An alternative that I've been thinking about is to give your villain a number of 'Batman Points' (or whatever else you want to call them.) Basically, by spending a Batman Point, you can retroactively state that the villain has predicted the PCs' plans and engaged some sort of countermeasure. Whatever they've come up with, he's already come up with an answer to it; he's just that good.
There are a few limitations on this ability:
- The villain can't acquire new abilities, items or resources out of nowhere; all he can do is guess what his enemies are trying to do. So if the PCs are scrying him to learn his evil plans, then you can spend a Batman Point to say "Well too bad, he writes his diary in a code that only he can read." But you can't say "Well too bad, he has an Amulet of Anti-Scrying." (Unless, of course, he is super rich and there's a shop in his city that sells Amulets of Anti-Scrying.)
- The villain doesn't gain any knowledge beyond what he already had; he just has a hunch. So in the previous example, he wouldn't suddenly be aware that the PCs are trying to scry him - he just has a vague idea that his enemies might try to scry him, so he's taking precautions against it.
- The villain's counter can't be overly specific or unbelievable. If the PCs are hiding in a bush beside the road to ambush him, you can say "He orders his guards to investigate each bush in advance" but you can't say "He orders his guards to go straight to the bush you're hiding in and stick their spears into it."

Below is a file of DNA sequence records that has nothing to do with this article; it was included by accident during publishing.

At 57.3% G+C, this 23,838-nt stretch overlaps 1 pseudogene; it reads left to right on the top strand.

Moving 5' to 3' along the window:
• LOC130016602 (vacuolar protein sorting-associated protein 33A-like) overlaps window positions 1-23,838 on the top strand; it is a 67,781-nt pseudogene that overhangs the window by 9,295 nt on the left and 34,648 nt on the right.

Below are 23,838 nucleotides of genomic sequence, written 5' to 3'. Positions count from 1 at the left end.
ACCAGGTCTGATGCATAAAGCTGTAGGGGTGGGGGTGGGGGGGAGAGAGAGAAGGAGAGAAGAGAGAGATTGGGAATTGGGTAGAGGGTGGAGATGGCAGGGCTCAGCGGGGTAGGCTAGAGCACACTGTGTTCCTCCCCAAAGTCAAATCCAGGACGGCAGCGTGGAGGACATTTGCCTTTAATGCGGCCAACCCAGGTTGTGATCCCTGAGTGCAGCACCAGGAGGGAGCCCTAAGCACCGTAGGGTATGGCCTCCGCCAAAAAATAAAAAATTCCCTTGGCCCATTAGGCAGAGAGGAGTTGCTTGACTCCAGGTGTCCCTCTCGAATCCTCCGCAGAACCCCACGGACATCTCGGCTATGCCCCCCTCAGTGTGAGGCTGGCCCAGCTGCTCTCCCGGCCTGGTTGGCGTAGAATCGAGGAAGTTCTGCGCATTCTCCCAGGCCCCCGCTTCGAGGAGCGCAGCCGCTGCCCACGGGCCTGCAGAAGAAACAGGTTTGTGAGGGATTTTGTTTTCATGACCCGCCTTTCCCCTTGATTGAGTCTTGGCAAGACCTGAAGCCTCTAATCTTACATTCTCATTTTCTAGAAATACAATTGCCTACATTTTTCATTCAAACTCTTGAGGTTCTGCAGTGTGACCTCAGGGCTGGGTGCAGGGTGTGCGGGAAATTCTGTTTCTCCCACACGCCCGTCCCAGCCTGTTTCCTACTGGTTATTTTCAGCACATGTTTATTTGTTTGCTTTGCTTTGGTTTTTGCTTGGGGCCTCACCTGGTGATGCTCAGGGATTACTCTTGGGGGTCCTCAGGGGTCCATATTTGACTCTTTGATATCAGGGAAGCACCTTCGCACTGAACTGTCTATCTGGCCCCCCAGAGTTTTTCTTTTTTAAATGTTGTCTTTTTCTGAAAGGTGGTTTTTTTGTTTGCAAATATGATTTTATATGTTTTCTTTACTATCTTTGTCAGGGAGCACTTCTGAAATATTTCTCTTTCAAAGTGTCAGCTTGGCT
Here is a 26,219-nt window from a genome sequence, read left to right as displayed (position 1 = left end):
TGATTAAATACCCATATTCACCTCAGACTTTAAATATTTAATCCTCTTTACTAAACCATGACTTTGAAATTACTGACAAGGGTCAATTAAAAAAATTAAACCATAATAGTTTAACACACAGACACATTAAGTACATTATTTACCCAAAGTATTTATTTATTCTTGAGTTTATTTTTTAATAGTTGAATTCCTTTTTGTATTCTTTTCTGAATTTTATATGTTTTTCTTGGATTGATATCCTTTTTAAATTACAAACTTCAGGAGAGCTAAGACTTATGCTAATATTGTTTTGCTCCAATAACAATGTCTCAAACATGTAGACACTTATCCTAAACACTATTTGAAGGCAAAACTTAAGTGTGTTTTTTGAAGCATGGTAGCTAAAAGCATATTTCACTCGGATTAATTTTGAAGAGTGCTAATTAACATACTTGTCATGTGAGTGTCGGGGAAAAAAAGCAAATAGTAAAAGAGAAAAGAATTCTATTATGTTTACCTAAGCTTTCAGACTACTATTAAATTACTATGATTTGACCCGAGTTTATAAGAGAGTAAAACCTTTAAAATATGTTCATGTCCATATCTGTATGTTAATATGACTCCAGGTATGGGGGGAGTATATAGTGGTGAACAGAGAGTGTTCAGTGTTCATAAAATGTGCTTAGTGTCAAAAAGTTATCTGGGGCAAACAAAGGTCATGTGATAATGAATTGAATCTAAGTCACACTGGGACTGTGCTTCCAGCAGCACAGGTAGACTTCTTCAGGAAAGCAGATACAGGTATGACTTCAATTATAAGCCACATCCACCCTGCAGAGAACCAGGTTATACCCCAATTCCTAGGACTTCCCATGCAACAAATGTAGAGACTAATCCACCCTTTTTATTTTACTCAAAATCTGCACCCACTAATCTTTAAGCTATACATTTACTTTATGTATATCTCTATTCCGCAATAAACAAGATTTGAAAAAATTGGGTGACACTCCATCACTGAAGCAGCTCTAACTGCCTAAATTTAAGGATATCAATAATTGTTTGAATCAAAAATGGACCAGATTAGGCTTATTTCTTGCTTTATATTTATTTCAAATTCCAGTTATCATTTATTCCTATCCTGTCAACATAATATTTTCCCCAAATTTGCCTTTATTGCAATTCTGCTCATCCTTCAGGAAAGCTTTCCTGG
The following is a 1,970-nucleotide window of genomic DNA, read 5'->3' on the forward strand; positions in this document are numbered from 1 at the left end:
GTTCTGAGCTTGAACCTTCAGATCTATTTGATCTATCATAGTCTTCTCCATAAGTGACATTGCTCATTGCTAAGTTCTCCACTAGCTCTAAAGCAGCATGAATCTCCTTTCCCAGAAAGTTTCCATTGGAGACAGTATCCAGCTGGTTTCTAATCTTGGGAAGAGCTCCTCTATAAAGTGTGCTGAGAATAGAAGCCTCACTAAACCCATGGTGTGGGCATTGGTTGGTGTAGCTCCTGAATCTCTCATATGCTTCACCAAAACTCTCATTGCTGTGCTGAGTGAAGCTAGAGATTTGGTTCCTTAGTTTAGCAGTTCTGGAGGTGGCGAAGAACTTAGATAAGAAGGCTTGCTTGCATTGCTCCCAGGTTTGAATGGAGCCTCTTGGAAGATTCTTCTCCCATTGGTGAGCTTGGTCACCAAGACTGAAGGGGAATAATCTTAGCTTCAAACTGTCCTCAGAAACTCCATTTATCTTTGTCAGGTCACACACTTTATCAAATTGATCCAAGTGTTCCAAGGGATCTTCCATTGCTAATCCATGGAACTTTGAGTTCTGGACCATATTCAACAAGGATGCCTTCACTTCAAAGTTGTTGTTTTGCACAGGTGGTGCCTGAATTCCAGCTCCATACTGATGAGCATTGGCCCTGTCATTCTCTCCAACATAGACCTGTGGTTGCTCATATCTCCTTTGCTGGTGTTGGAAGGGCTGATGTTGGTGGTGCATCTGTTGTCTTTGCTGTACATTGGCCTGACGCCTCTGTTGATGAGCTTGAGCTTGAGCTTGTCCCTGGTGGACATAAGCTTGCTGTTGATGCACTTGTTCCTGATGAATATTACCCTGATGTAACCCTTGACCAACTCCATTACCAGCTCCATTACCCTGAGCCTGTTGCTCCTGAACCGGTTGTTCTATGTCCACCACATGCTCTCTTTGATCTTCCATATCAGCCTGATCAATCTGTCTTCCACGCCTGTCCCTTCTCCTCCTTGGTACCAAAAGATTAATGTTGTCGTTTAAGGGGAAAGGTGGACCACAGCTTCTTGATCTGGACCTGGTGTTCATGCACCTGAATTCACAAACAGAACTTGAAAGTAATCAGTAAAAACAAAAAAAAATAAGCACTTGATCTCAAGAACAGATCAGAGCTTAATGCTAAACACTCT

- The DM has a limited amount of time (let's say one minute) to think of a counter; if you can't, then the Batman Point can't be spent.
The disadvantage of this rule would be that it might just make the players feel like you've given yourself a license to screw them over, or that their first few gambits don't really matter because they're just used to burn through the Batman Points. (But if their gambits are too lazy, then of course you can choose not to spend a Batman Point and just counter them normally.) I'm not sure how you would communicate this mechanic to the players. You would probably need to explain it before the villain appears, or it would feel unfair. But it's a pretty obscure subsystem that will probably only crop up once or twice in a campaign, so will anyone even remember the rule by the time you get around to using it?
To be clear, I've never actually tested this rule, so I'm not recommending it so much as just putting it out there as a possibility.